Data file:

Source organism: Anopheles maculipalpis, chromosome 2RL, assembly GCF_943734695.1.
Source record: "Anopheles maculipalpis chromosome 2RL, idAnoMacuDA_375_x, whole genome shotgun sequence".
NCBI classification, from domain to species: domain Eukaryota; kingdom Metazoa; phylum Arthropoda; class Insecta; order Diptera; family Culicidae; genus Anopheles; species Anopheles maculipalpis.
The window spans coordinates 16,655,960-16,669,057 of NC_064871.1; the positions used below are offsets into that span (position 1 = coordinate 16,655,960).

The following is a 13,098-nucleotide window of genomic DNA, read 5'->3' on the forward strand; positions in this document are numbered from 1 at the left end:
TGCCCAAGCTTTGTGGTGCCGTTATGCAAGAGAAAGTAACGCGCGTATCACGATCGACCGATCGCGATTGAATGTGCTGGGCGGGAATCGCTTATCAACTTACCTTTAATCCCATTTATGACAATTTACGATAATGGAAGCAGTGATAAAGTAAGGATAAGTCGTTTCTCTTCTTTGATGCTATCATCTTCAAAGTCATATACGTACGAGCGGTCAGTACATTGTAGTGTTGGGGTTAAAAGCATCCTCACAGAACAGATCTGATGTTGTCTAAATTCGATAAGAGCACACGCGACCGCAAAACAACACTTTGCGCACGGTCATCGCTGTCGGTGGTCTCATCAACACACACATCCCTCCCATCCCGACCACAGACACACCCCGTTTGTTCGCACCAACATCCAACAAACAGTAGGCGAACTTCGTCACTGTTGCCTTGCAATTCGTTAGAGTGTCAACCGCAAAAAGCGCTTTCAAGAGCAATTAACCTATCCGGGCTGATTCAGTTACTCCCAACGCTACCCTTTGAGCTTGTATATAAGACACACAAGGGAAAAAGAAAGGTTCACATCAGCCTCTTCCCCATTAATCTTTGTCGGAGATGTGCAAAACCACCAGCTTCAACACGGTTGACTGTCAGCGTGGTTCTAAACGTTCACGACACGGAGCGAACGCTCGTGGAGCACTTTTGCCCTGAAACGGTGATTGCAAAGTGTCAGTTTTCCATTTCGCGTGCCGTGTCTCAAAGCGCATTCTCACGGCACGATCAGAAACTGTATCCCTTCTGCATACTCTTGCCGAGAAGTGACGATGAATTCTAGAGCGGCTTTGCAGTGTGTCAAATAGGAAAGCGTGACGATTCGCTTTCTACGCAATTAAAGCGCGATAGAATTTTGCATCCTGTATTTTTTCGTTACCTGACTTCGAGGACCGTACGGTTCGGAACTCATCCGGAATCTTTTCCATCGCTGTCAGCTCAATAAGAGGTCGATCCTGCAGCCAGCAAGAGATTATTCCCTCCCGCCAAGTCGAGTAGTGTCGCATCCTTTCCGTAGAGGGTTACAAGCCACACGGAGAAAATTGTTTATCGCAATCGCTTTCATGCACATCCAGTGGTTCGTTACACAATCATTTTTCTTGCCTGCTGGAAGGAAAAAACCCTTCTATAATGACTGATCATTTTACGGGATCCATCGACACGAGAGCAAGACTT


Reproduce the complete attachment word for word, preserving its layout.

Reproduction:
Source organism: Anopheles maculipalpis, chromosome 2RL, assembly GCF_943734695.1.
Source record: "Anopheles maculipalpis chromosome 2RL, idAnoMacuDA_375_x, whole genome shotgun sequence".
NCBI classification, from domain to species: domain Eukaryota; kingdom Metazoa; phylum Arthropoda; class Insecta; order Diptera; family Culicidae; genus Anopheles; species Anopheles maculipalpis.
The window spans coordinates 16,655,960-16,669,057 of NC_064871.1; the positions used below are offsets into that span (position 1 = coordinate 16,655,960).

The following is a 13,098-nucleotide window of genomic DNA, read 5'->3' on the forward strand; positions in this document are numbered from 1 at the left end:
TGCCCAAGCTTTGTGGTGCCGTTATGCAAGAGAAAGTAACGCGCGTATCACGATCGACCGATCGCGATTGAATGTGCTGGGCGGGAATCGCTTATCAACTTACCTTTAATCCCATTTATGACAATTTACGATAATGGAAGCAGTGATAAAGTAAGGATAAGTCGTTTCTCTTCTTTGATGCTATCATCTTCAAAGTCATATACGTACGAGCGGTCAGTACATTGTAGTGTTGGGGTTAAAAGCATCCTCACAGAACAGATCTGATGTTGTCTAAATTCGATAAGAGCACACGCGACCGCAAAACAACACTTTGCGCACGGTCATCGCTGTCGGTGGTCTCATCAACACACACATCCCTCCCATCCCGACCACAGACACACCCCGTTTGTTCGCACCAACATCCAACAAACAGTAGGCGAACTTCGTCACTGTTGCCTTGCAATTCGTTAGAGTGTCAACCGCAAAAAGCGCTTTCAAGAGCAATTAACCTATCCGGGCTGATTCAGTTACTCCCAACGCTACCCTTTGAGCTTGTATATAAGACACACAAGGGAAAAAGAAAGGTTCACATCAGCCTCTTCCCCATTAATCTTTGTCGGAGATGTGCAAAACCACCAGCTTCAACACGGTTGACTGTCAGCGTGGTTCTAAACGTTCACGACACGGAGCGAACGCTCGTGGAGCACTTTTGCCCTGAAACGGTGATTGCAAAGTGTCAGTTTTCCATTTCGCGTGCCGTGTCTCAAAGCGCATTCTCACGGCACGATCAGAAACTGTATCCCTTCTGCATACTCTTGCCGAGAAGTGACGATGAATTCTAGAGCGGCTTTGCAGTGTGTCAAATAGGAAAGCGTGACGATTCGCTTTCTACGCAATTAAAGCGCGATAGAATTTTGCATCCTGTATTTTTTCGTTACCTGACTTCGAGGACCGTACGGTTCGGAACTCATCCGGAATCTTTTCCATCGCTGTCAGCTCAATAAGAGGTCGATCCTGCAGCCAGCAAGAGATTATTCCCTCCCGCCAAGTCGAGTAGTGTCGCATCCTTTCCGTAGAGGGTTACAAGCCACACGGAGAAAATTGTTTATCGCAATCGCTTTCATGCACATCCAGTGGTTCGTTACACAATCATTTTTCTTGCCTGCTGGAAGGAAAAAACCCTTCTATAATGACTGATCATTTTACGGGATCCATCGACACGAGAGCAAGACTT